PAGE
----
“DMUnfazed”: D.O. student describes “thriving under quarantine”

NOTE: DMU student Nikhil Pallikonda, D.O.’23, authored this article for the September-December 2020 edition of the Polk County Medical Society Bulletin. It is reposted with the generous permission of Nikhil and the Polk County Medical Society.

Amidst civil unrest, record-setting unemployment numbers, and a public health crisis unlike any before, it is easy to imagine we are headed for Armageddon.

The history of civilization is dictated not by how we surrender to our circumstances, but rather how we conquer them. During the COVID-19 pandemic, the students at Des Moines University (DMU) faced an extraordinary proposition: remote classes, replacements for clinical rotations, truncation of volunteer opportunities, and the closure of several city-wide facilities essential to our routine. Yet as I reflect on these past few months, I cannot help but admire our resiliency.

Nikhil Pallikonda, D.O.’23

One of the first initiatives enacted by DMU when quarantine began was adopting a Pass/Fail (P/F) system for our courses. This reduced the academic burden on students and families who suffered collateral damage from the virus. By erasing the traditional grading metric, we focused on learning as much medicine as possible, without the stress of an official GPA. While some students voiced concerns about how this affects our residency applications, overall this decision was met with open arms. Unsurprisingly, we performed even better this semester (typically considered the most difficult of medical school) than in the fall. If we are keeping score, that is 1 point for DMU, 0 for COVID.

The change I found most impactful was the temporary loss of our practical labs in Osteopathic Manipulative Medicine and Clinical Medicine. I learned best under the tutelage of our professors and teaching assistants, so attending remote labs was certainly jarring at first.

Furthermore, these classes adopted modified testing methods. Practical exams were converted to written tests, and our traditional simulated patient encounters between actors and students were modified so that we watched our professor examine a simulated patient himself and noted/graded his accuracies and missteps. Our success indicates both measures were successful, even at the loss of palpable practice time. That is 2-0, DMU.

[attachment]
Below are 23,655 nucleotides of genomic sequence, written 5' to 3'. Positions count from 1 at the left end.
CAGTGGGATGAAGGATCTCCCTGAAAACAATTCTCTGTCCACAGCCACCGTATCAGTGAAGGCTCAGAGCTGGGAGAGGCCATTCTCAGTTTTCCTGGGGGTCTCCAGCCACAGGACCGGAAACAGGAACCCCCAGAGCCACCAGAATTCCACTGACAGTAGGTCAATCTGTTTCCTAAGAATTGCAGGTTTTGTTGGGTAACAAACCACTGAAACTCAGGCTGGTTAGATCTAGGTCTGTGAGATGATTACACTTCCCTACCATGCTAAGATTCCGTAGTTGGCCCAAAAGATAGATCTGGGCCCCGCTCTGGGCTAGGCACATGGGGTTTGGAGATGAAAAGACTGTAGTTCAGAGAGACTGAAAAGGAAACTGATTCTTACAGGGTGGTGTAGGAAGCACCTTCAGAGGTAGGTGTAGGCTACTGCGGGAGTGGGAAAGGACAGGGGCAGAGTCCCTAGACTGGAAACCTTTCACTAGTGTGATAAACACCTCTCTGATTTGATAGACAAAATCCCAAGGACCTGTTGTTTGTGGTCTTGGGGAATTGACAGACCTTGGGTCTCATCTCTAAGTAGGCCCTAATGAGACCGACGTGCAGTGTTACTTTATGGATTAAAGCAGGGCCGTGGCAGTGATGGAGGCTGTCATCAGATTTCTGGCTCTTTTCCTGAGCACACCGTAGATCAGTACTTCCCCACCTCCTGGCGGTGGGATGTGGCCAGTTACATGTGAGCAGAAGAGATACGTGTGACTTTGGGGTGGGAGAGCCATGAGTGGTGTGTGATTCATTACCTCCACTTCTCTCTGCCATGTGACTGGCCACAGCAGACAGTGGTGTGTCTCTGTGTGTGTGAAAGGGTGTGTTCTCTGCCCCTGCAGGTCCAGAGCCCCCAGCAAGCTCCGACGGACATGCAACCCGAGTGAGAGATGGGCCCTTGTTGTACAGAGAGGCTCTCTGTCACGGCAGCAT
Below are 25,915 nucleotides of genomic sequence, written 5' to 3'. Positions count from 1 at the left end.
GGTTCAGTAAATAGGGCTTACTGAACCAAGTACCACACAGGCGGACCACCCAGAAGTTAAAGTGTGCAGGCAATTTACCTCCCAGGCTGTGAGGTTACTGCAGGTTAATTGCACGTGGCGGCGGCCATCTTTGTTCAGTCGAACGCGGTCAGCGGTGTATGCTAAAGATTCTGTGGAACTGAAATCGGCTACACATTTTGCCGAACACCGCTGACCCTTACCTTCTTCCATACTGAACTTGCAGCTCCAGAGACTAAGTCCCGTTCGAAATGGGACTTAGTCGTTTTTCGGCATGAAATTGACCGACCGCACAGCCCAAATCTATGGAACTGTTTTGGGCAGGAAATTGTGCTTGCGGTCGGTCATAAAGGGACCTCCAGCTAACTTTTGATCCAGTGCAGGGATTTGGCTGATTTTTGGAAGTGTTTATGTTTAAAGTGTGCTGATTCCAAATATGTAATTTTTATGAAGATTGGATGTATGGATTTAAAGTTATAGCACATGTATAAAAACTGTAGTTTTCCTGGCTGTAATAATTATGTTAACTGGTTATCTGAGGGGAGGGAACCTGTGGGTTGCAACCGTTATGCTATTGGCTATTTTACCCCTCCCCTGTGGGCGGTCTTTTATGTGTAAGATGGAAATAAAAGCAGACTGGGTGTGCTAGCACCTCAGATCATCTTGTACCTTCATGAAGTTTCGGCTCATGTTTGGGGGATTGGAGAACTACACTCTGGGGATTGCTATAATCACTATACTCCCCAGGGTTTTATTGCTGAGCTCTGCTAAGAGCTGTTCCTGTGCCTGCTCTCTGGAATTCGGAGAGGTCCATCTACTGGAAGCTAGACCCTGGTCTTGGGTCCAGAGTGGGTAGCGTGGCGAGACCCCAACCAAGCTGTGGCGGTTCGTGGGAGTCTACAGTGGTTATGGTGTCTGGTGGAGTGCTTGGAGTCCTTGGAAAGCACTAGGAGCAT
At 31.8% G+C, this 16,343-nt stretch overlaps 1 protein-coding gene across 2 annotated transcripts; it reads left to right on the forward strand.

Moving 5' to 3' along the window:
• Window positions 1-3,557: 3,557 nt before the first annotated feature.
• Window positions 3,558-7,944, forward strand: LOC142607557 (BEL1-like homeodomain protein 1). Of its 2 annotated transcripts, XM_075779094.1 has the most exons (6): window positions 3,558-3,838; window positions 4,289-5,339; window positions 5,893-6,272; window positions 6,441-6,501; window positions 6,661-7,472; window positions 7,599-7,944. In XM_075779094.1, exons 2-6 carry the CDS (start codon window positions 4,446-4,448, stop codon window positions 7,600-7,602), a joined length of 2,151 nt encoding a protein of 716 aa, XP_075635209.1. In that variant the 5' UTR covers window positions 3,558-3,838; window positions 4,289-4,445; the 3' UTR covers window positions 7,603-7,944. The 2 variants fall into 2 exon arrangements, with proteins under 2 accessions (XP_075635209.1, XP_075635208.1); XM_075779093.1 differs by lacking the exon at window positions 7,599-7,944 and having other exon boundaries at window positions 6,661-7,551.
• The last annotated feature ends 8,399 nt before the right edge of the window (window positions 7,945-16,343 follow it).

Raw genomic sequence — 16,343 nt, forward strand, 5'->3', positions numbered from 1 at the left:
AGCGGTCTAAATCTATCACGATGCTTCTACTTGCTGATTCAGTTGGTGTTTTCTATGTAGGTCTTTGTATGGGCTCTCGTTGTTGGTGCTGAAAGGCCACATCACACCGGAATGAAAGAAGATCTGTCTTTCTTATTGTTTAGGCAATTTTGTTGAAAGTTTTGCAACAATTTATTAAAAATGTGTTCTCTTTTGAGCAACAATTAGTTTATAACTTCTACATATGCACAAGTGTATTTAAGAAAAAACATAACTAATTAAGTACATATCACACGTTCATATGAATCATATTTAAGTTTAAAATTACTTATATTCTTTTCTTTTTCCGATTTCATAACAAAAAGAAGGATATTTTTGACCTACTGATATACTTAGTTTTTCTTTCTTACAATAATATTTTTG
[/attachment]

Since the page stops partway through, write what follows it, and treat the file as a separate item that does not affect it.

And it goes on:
Lastly, as highlighted in the previous issue of the Bulletin, students continued to be innovative with volunteering opportunities. Class President Sydney Stanley spearheaded a volunteer day-care program and partnered with the Polk County Medical Society to pair students with medical professionals in need. This was a tremendous success, and DMU students set another record for total volunteering hours this year. Another creative adaptation, and another point for DMU.

Compared to the heroic, haunting, and heartbreaking stories from medical professionals chronicling their COVID-19 experiences, I wonder what merit the words of a rising second-year medical student carry. The future of medical education is evolving, given the relative successes of remote classes and testing, and the pandemic’s vice-like grip on society is mandated by cycles of good and bad news. But if my classmates’ unrelenting tenacity to adapt is any indication, the medical field is in good hands. Game, set, and (possibly) match, DMU.

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